Apr 21, 2011

Book Review of "India's Global Powerhouses"

In Jules Verne's A Journey to the Center of the Earth Professor Lidenbrock buys a manuscript written in an old and cryptic language. He spends several days trying to decipher its meaning. Sometimes I see myself like Professor Lidenbrock when trying to understand the economies of India and China. The book, India's Global Powerhouses, has helped me put some pieces together. In my economic development class we have read some articles related to India, including a comparison between the economies of China and India, but reading a complete book about the topic makes one's mind think longer and probably deeper about the topic.

India is so vast in almost every sense that one's understanding of the country depends on what sector of the economy one looks at. There is certainly poverty and inequality, and it seems like the high rates of economic growth are not translating themselves into broader improvements in leaving standards.

The recent economic growth of India is due to its cost advantage, but more recently there is also a high degree of sophistication in products and services. Infosys is a case in point. With more than ninety thousand employees around the world the company offers a plethora of highly technical consulting services.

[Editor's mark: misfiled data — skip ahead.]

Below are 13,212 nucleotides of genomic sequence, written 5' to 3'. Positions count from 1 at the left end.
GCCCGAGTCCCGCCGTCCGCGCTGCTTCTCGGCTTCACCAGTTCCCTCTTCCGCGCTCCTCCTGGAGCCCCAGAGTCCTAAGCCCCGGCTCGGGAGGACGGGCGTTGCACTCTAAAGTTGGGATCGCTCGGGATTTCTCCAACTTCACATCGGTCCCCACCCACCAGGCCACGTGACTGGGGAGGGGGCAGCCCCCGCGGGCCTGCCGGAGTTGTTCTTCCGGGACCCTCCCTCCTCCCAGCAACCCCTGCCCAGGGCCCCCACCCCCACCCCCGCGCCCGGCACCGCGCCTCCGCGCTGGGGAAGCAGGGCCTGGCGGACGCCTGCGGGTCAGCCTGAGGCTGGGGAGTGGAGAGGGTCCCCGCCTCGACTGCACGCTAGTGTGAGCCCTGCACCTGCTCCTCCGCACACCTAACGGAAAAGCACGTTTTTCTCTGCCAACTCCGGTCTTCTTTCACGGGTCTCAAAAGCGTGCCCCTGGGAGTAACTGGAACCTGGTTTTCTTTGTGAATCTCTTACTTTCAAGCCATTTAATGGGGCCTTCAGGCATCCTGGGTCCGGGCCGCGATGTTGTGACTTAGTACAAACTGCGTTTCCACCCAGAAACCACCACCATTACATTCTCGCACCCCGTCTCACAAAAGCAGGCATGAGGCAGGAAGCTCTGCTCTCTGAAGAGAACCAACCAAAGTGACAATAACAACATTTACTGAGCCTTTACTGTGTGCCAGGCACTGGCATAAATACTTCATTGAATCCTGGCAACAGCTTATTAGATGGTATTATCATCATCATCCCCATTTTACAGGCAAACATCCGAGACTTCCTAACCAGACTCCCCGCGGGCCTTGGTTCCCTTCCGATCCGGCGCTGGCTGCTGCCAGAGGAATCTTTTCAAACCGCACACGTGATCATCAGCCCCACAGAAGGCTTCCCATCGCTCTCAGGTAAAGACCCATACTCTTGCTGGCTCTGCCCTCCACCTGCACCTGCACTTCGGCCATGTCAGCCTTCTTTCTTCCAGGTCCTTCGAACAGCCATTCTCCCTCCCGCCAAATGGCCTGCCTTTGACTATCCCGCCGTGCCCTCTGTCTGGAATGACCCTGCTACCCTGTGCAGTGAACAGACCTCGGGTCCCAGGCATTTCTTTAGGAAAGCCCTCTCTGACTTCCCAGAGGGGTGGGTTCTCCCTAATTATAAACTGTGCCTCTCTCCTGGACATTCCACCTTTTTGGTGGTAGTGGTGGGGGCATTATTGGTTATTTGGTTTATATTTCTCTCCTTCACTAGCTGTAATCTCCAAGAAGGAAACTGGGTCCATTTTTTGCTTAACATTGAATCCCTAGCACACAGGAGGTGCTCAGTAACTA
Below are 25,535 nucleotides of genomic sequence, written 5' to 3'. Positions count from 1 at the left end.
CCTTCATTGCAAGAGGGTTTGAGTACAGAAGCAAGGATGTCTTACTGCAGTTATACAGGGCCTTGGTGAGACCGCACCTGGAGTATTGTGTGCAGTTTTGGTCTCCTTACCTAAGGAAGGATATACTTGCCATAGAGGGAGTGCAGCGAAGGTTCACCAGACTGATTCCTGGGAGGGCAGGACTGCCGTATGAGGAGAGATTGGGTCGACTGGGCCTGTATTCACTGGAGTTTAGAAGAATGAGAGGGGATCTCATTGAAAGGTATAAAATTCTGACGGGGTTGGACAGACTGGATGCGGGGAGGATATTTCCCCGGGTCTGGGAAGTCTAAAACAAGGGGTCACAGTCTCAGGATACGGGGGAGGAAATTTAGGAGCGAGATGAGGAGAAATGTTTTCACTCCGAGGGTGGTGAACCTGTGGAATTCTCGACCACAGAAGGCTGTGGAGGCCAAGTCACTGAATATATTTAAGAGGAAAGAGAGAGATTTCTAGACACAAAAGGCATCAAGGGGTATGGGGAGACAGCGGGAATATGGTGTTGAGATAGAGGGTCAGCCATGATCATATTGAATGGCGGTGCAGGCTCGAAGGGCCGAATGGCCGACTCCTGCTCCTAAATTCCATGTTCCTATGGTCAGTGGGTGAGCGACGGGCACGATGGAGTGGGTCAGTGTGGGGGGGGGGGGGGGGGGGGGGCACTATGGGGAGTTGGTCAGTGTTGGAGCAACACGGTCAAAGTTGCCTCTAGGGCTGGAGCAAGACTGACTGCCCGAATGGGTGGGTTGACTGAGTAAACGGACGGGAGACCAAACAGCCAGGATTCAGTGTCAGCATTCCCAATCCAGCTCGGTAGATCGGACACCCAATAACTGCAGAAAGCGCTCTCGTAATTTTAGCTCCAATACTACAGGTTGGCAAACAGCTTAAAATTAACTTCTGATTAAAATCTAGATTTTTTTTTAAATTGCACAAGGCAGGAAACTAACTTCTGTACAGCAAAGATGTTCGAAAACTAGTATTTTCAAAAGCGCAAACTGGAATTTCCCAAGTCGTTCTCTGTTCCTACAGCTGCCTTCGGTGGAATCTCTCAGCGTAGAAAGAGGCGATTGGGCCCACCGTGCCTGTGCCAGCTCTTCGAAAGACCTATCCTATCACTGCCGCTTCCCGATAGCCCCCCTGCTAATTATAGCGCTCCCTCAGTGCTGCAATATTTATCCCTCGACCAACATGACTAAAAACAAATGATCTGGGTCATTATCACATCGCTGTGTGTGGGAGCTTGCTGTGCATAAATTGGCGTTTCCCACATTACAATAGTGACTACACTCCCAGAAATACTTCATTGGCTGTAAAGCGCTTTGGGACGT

The book looks at corporate India, it has a positive tone, and an optimistic approach. It presents the history and current growth of the Indian companies that are becoming truly global. From Tata, a consortium group that produces steel, vehicles, tea, and consulting services (among other products), to Mahindra & Mahindra, one of the world leaders in tractor production.

I took the book with me to my macroeconomic classes and by telling the story to my students, and by looking for the companies online, we have a better understanding of the of companies and people behind the consistently high rates of growth of India.

My students and I dropped our jaws when we saw an online picture of the building of Infosys, and also when we learned that Jaguar and Land Rover where acquired by Tata group. We looked at the websites of some of the companies described in the book like Mahindra & Mahindra, Suzlon, and Tata itself, and were very impressed. We also found a TED video on innovation in India, more specifically on the development of the Nano, and "ultra low-cost" little car (US$ 2000), and other advancements.

This is a well written and balanced book. The last part of the book reminds us of the huge challenges that still remain in India. Bureaucracy and corruption are ubiquitous.

I could not put the book down. At the end I felt a bit like Professor Lidenbrock in the Jules Verne's novel who after some days of study could decipher the cryptic message. Although there are still several black holes in my understanding of the Indian economy, I have made some progress :)

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